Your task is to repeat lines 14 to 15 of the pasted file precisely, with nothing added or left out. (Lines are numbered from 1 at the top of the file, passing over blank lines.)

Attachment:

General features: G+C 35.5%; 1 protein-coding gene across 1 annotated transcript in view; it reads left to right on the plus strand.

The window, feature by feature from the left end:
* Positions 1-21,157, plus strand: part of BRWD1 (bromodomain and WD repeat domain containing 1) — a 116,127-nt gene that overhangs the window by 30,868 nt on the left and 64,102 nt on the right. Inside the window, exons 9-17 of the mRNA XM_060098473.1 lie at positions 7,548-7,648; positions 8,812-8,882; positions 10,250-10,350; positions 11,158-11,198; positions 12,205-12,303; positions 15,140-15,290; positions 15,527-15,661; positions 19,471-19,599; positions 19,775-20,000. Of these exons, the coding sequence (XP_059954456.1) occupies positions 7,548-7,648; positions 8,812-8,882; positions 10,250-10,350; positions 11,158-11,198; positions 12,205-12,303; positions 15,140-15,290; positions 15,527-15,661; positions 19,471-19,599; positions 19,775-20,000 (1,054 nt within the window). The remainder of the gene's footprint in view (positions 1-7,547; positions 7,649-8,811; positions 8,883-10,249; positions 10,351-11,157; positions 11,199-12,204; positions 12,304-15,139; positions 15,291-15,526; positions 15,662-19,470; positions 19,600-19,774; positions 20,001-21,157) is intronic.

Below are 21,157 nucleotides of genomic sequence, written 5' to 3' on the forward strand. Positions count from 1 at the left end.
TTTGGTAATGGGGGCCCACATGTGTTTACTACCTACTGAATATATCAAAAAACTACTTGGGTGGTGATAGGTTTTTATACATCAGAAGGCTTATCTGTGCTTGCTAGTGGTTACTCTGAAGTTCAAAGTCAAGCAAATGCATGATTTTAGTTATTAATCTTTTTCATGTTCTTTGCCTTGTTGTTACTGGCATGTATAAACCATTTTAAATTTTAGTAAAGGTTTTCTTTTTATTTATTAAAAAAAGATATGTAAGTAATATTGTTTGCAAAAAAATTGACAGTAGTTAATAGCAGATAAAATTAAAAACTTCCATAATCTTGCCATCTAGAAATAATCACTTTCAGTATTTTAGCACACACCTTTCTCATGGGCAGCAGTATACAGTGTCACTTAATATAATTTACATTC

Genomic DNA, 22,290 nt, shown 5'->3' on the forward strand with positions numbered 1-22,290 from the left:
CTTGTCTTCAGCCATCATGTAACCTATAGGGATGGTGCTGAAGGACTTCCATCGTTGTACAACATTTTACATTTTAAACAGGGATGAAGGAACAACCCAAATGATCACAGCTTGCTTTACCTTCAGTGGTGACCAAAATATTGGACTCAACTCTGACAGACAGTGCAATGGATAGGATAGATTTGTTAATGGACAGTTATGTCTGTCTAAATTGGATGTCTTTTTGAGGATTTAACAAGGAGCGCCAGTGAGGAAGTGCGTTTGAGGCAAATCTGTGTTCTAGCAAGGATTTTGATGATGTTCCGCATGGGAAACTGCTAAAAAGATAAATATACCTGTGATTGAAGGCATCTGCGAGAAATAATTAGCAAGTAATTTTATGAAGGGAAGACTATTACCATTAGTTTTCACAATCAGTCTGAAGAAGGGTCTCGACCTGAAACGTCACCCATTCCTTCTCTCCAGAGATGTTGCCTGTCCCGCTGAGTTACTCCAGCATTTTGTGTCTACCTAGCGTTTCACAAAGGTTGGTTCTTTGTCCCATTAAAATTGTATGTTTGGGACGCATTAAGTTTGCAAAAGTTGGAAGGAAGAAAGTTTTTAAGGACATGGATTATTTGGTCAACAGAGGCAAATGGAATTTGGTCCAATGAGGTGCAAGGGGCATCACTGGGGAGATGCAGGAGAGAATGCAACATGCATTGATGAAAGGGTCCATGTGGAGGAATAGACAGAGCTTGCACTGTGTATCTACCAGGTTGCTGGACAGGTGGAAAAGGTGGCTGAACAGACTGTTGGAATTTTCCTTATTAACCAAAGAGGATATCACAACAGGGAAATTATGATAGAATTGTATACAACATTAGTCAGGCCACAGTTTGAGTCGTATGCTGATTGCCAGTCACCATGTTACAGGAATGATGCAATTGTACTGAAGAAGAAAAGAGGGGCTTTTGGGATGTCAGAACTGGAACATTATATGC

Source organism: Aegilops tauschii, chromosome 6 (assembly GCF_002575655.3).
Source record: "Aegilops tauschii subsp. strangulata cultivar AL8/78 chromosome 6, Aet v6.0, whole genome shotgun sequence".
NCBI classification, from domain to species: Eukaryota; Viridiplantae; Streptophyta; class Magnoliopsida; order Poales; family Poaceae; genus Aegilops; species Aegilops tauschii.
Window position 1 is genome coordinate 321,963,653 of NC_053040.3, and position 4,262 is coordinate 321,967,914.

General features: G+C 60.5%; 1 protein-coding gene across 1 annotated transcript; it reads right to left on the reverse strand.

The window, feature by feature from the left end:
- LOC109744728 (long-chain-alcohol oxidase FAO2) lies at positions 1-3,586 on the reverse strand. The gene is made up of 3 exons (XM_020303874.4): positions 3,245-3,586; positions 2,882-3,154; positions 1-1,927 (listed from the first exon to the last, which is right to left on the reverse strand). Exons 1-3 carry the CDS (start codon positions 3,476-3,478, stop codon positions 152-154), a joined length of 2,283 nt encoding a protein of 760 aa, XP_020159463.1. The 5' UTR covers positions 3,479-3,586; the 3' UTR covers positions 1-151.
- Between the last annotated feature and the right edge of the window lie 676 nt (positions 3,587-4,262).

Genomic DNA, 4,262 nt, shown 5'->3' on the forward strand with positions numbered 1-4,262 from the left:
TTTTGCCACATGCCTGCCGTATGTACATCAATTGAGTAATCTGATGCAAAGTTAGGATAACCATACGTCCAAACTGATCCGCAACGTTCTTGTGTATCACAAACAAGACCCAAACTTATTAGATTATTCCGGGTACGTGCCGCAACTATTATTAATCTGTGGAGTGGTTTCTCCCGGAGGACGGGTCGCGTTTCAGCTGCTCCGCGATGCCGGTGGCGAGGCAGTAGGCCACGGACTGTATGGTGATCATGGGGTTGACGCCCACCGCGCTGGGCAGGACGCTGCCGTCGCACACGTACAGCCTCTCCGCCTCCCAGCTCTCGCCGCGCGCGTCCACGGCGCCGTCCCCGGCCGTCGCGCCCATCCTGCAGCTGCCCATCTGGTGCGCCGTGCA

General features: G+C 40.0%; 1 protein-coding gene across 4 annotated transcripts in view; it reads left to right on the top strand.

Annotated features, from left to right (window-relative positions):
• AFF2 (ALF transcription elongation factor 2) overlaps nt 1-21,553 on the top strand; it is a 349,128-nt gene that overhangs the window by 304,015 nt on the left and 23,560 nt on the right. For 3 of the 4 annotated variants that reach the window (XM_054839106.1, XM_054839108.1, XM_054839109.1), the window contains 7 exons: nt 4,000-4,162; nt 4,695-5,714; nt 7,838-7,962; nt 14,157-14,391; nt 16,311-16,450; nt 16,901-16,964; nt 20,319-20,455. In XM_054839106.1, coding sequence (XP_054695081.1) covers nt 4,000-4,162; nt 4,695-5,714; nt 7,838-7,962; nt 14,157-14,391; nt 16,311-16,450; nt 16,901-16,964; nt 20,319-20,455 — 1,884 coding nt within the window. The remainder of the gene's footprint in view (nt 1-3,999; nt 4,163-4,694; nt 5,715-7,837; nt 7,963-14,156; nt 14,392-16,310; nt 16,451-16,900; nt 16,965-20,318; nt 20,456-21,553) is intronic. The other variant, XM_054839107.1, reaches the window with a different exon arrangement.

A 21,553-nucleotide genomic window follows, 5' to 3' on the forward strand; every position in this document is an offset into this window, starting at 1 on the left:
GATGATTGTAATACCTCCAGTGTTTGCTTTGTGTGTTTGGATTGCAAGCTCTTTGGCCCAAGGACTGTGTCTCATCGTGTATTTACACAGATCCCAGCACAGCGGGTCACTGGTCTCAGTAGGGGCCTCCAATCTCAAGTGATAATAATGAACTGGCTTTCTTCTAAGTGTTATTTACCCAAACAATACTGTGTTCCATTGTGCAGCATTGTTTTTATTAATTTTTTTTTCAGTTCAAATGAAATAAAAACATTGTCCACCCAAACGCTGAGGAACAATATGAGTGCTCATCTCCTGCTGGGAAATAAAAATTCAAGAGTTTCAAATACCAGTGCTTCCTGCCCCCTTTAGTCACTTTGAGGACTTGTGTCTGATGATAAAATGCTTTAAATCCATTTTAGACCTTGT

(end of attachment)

- LOC109744728 (long-chain-alcohol oxidase FAO2) lies at positions 1-3,586 on the reverse strand. The gene is made up of 3 exons (XM_020303874.4): positions 3,245-3,586; positions 2,882-3,154; positions 1-1,927 (listed from the first exon to the last, which is right to left on the reverse strand). Exons 1-3 carry the CDS (start codon positions 3,476-3,478, stop codon positions 152-154), a joined length of 2,283 nt encoding a protein of 760 aa, XP_020159463.1. The 5' UTR covers positions 3,479-3,586; the 3' UTR covers positions 1-151.
- Between the last annotated feature and the right edge of the window lie 676 nt (positions 3,587-4,262).